Russia has said it is ready to join a proposed freeze of oil output by OPEC members.
President Vladimir Putin, speaking at an energy conference in the Turkish city of Istanbul, said that low oil prices have led to underinvestment into the sector.
He warned that could trigger new “unpredictable jumps” in prices in the future.
Putin said: “Russia is ready to join the collective measures to limit production and calls on other oil exporting countries to do the same.”
He added: “We support a recent OPEC initiative to fix production limits and hope this idea will turn into specific agreements at an OPEC meeting in November, giving a positive signal to markets and investors.”
Putin did not say at what level Russia would be ready to cap its production.
Russian oil output jumped by almost four percent In September from the previous month to 11.11 million barrels a day, a new post-Soviet record-high.
$60 a barrel
At the same gathering, Saudi Arabia’s Energy Minister Khalid al Falih said he is “optimistic” about reaching a deal at that November meeting, adding an oil price of $60 a barrel by the end of the year is possible.
On Monday benchmark Brent crude rose more than two percent to over $53 a barrel. WTI, which is the most quoted US crude was up close to three percent at more than $51 a barrel.
Al Falih stressed OPEC needs to behave in a balanced and responsible manner and he continues to believe in its important role.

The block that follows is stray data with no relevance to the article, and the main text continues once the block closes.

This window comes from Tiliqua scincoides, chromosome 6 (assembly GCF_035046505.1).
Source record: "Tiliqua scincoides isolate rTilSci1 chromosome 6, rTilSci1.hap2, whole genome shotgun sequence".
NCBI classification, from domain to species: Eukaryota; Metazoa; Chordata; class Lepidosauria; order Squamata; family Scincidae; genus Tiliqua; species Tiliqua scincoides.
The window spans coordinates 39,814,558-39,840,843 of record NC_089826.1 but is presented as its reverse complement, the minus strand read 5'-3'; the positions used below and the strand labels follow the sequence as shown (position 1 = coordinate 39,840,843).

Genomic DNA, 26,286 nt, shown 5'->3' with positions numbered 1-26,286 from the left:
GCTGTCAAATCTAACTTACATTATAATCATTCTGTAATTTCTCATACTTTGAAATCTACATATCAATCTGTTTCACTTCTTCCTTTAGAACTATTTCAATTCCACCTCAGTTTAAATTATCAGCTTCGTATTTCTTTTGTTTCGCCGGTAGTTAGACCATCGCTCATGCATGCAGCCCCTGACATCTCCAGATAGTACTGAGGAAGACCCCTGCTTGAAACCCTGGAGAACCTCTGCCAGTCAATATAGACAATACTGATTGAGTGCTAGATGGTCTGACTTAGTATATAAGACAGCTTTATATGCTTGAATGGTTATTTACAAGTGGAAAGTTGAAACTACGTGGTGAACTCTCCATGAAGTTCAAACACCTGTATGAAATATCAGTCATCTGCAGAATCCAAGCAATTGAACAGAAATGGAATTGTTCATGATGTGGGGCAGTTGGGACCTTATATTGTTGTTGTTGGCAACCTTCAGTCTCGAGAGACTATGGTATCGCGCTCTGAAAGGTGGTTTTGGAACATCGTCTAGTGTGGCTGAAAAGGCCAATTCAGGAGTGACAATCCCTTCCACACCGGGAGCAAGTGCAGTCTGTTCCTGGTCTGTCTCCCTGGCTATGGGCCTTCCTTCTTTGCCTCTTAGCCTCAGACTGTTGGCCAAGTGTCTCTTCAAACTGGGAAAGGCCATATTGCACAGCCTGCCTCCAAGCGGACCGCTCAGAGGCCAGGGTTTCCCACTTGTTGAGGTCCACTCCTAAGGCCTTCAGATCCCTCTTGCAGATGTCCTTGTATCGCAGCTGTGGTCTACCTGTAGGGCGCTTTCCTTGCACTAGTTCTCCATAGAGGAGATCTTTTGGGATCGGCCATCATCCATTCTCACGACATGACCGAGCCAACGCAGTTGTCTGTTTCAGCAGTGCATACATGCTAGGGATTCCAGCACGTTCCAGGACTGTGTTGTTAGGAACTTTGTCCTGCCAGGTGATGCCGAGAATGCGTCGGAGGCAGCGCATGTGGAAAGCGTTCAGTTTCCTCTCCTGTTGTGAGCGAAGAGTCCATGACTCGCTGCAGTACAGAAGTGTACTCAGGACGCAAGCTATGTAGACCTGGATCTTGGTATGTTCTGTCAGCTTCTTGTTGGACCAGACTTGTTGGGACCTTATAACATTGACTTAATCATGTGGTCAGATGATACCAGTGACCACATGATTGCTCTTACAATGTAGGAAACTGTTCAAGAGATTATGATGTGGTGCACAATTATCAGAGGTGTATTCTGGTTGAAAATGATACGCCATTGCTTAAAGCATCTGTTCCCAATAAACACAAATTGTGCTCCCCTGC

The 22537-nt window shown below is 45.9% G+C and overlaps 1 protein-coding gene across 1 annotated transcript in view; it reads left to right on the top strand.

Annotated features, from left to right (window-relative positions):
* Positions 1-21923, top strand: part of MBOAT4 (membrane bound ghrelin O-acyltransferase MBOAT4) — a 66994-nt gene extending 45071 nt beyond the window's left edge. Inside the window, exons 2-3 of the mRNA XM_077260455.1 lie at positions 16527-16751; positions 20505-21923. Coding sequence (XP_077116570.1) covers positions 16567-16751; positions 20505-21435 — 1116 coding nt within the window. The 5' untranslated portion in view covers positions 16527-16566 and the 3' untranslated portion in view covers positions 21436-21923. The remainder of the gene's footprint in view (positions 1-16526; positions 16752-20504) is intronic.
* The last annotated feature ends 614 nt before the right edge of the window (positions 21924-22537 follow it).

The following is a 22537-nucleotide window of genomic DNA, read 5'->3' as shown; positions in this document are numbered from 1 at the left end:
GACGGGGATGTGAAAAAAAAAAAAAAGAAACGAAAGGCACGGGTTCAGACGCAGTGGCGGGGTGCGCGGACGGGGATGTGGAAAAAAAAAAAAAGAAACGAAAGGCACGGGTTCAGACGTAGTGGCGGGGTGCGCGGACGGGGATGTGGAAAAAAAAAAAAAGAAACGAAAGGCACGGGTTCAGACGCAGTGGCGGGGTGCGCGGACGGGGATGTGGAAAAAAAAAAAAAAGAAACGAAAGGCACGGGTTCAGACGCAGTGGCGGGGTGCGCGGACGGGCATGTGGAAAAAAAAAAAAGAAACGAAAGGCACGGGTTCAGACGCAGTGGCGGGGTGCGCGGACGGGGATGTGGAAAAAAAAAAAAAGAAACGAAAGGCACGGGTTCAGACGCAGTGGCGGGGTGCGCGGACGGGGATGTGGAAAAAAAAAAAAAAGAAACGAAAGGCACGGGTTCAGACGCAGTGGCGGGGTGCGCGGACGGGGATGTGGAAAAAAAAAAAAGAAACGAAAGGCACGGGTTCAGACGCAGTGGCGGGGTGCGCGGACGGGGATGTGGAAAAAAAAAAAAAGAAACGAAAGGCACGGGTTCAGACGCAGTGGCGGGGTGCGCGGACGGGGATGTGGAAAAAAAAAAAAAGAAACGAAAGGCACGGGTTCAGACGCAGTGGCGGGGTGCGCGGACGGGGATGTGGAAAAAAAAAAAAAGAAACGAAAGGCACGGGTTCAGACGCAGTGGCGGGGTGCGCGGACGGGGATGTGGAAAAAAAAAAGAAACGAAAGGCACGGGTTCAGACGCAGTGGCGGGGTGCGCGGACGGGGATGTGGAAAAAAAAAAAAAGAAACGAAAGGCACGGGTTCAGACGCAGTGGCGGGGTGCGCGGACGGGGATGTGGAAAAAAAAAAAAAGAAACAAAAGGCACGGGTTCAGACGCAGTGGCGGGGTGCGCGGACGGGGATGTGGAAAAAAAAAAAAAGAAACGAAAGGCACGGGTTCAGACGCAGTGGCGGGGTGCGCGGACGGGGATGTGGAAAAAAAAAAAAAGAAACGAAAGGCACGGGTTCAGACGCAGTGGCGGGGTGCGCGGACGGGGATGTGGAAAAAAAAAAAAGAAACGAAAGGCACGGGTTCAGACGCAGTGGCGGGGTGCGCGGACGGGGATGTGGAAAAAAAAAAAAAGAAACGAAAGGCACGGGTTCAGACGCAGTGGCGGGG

“I think, OPEC needs to make sure we don’t crimp too tightly and create a shock to the market. Like I said, we want to be very responsible, if prices have dropped too low. That has an impact on investment, many companies are hurting. Many countries are hurting. That needs to be relieved. But at the same time we don’t want to give the market the opposite signal and shock markets or prices because that could be harmful.”
Venezuelan President Nicolas Maduro, also at the event, was equally optimistic: “At this energy congress petroleum producers, both OPEC and non-OPEC members should reach an agreement and should work for the stability of the petroleum industry. To achieve realistic and fair prices, that allow for investment to be made into the industry and for investment into new technologies, and that will allow us to set fair prices for the most important energy source of our economies and of the world – oil.”